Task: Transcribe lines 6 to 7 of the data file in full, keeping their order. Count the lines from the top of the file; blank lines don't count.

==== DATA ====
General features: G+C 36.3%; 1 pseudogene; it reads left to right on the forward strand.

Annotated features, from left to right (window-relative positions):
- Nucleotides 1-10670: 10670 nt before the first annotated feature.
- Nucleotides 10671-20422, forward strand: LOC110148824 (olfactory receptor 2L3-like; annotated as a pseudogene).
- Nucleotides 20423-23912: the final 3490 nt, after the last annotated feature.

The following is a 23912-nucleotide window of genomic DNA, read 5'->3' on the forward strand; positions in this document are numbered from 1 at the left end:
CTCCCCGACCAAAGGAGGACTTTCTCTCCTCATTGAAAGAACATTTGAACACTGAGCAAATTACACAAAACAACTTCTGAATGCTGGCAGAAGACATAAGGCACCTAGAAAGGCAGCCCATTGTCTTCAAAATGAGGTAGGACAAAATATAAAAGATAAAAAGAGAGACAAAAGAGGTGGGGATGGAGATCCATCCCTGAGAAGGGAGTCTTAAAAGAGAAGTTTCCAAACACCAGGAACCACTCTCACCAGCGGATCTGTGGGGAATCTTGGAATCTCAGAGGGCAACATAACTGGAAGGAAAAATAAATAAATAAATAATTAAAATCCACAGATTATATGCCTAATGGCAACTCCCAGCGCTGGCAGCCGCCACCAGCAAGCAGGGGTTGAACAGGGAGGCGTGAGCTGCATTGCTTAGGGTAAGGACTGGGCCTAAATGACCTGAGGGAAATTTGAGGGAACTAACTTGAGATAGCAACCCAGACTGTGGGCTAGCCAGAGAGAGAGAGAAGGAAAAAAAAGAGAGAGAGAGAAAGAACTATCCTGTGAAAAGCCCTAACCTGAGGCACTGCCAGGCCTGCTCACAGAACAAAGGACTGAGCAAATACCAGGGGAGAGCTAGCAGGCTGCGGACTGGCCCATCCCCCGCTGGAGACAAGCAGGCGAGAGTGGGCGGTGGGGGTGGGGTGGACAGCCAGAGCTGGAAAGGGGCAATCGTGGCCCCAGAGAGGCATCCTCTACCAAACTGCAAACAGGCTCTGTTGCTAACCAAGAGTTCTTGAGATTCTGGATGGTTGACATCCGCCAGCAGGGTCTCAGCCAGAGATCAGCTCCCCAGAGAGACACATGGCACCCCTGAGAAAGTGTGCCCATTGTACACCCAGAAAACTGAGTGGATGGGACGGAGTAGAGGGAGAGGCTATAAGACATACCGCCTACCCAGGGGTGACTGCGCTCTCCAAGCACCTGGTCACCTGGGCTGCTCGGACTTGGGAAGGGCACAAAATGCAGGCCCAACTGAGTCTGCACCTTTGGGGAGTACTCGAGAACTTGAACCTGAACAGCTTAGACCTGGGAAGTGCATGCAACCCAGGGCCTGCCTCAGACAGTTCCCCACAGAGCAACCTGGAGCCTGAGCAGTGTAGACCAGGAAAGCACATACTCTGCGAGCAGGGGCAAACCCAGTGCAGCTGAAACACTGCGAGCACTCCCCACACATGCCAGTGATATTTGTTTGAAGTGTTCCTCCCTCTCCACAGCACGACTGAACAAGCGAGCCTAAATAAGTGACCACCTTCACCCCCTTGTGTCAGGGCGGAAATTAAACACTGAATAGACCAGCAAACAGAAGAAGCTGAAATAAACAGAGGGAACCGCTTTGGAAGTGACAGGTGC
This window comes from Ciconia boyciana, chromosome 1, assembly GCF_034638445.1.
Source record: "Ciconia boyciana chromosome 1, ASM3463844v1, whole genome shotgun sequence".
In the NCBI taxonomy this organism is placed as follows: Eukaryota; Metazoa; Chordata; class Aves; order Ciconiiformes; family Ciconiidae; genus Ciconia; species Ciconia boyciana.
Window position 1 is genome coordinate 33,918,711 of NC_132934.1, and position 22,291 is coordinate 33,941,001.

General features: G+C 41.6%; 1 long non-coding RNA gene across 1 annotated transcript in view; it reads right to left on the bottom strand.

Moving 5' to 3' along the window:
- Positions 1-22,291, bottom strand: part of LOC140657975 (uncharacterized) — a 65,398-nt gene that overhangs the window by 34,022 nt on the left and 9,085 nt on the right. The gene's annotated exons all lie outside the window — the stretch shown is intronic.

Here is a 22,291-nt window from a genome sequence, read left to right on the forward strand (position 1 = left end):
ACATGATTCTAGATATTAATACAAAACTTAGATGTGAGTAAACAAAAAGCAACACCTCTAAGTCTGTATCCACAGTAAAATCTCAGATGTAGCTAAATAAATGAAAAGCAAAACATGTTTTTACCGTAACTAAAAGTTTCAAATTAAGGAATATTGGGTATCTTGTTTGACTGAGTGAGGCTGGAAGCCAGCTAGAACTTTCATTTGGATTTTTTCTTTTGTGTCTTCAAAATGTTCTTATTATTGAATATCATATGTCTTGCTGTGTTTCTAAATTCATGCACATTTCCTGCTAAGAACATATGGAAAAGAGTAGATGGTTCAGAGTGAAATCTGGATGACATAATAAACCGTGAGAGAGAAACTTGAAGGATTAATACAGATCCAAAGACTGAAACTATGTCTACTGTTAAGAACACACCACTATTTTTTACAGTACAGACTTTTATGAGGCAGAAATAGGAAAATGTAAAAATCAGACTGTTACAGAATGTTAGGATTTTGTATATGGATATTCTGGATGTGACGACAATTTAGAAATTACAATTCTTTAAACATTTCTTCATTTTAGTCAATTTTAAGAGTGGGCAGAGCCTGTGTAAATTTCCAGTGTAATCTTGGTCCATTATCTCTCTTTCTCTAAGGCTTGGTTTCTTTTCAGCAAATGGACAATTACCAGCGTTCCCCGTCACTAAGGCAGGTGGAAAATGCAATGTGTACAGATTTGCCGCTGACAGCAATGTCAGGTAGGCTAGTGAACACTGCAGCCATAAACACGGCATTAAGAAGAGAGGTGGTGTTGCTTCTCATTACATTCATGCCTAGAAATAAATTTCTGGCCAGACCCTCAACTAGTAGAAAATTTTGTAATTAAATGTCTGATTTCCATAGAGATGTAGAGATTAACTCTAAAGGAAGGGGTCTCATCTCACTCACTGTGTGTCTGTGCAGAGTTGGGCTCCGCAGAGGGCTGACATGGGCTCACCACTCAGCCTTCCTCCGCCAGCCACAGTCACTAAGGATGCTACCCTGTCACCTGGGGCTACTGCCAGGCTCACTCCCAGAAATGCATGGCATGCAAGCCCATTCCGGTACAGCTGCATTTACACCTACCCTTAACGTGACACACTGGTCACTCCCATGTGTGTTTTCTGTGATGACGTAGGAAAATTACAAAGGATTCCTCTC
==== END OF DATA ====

The following is a 23912-nucleotide window of genomic DNA, read 5'->3' on the forward strand; positions in this document are numbered from 1 at the left end:
CTCCCCGACCAAAGGAGGACTTTCTCTCCTCATTGAAAGAACATTTGAACACTGAGCAAATTACACAAAACAACTTCTGAATGCTGGCAGAAGACATAAGGCACCTAGAAAGGCAGCCCATTGTCTTCAAAATGAGGTAGGACAAAATATAAAAGATAAAAAGAGAGACAAAAGAGGTGGGGATGGAGATCCATCCCTGAGAAGGGAGTCTTAAAAGAGAAGTTTCCAAACACCAGGAACCACTCTCACCAGCGGATCTGTGGGGAATCTTGGAATCTCAGAGGGCAACATAACTGGAAGGAAAAATAAATAAATAAATAATTAAAATCCACAGATTATATGCCTAATGGCAACTCCCAGCGCTGGCAGCCGCCACCAGCAAGCAGGGGTTGAACAGGGAGGCGTGAGCTGCATTGCTTAGGGTAAGGACTGGGCCTAAATGACCTGAGGGAAATTTGAGGGAACTAACTTGAGATAGCAACCCAGACTGTGGGCTAGCCAGAGAGAGAGAGAAGGAAAAAAAAGAGAGAGAGAGAAAGAACTATCCTGTGAAAAGCCCTAACCTGAGGCACTGCCAGGCCTGCTCACAGAACAAAGGACTGAGCAAATACCAGGGGAGAGCTAGCAGGCTGCGGACTGGCCCATCCCCCGCTGGAGACAAGCAGGCGAGAGTGGGCGGTGGGGGTGGGGTGGACAGCCAGAGCTGGAAAGGGGCAATCGTGGCCCCAGAGAGGCATCCTCTACCAAACTGCAAACAGGCTCTGTTGCTAACCAAGAGTTCTTGAGATTCTGGATGGTTGACATCCGCCAGCAGGGTCTCAGCCAGAGATCAGCTCCCCAGAGAGACACATGGCACCCCTGAGAAAGTGTGCCCATTGTACACCCAGAAAACTGAGTGGATGGGACGGAGTAGAGGGAGAGGCTATAAGACATACCGCCTACCCAGGGGTGACTGCGCTCTCCAAGCACCTGGTCACCTGGGCTGCTCGGACTTGGGAAGGGCACAAAATGCAGGCCCAACTGAGTCTGCACCTTTGGGGAGTACTCGAGAACTTGAACCTGAACAGCTTAGACCTGGGAAGTGCATGCAACCCAGGGCCTGCCTCAGACAGTTCCCCACAGAGCAACCTGGAGCCTGAGCAGTGTAGACCAGGAAAGCACATACTCTGCGAGCAGGGGCAAACCCAGTGCAGCTGAAACACTGCGAGCACTCCCCACACATGCCAGTGATATTTGTTTGAAGTGTTCCTCCCTCTCCACAGCACGACTGAACAAGCGAGCCTAAATAAGTGACCACCTTCACCCCCTTGTGTCAGGGCGGAAATTAAACACTGAATAGACCAGCAAACAGAAGAAGCTGAAATAAACAGAGGGAACCGCTTTGGAAGTGACAGGTGC